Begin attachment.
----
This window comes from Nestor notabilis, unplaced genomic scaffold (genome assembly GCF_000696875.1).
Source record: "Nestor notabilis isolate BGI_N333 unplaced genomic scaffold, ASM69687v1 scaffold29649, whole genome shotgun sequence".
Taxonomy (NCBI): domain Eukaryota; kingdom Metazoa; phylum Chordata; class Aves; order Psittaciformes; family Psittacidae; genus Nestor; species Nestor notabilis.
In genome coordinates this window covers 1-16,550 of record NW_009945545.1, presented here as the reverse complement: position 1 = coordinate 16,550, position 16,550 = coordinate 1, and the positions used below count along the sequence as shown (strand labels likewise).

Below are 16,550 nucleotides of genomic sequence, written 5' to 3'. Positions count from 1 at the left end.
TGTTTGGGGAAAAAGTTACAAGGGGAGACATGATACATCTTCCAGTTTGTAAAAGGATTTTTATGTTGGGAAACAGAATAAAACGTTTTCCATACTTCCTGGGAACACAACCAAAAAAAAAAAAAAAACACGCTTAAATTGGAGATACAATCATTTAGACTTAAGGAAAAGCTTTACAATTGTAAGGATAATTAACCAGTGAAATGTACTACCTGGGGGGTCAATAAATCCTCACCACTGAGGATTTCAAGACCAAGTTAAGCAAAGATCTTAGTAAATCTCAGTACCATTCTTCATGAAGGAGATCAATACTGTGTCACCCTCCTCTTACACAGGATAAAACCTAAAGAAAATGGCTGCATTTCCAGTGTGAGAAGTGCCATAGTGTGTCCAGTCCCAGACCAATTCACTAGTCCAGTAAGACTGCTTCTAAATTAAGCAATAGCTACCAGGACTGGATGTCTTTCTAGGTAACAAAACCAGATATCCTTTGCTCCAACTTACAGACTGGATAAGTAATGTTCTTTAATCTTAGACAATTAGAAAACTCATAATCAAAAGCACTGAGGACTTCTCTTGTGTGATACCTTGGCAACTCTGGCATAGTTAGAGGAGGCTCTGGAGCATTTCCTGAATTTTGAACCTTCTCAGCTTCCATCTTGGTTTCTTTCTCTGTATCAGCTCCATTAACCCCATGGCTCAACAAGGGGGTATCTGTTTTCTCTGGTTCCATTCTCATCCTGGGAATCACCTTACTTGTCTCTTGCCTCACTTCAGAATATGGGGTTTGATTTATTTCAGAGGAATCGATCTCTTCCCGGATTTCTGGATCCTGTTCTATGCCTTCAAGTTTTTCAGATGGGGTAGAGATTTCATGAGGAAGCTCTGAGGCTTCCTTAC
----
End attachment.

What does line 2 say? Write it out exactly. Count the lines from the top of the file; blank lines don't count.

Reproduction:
Source record: "Nestor notabilis isolate BGI_N333 unplaced genomic scaffold, ASM69687v1 scaffold29649, whole genome shotgun sequence".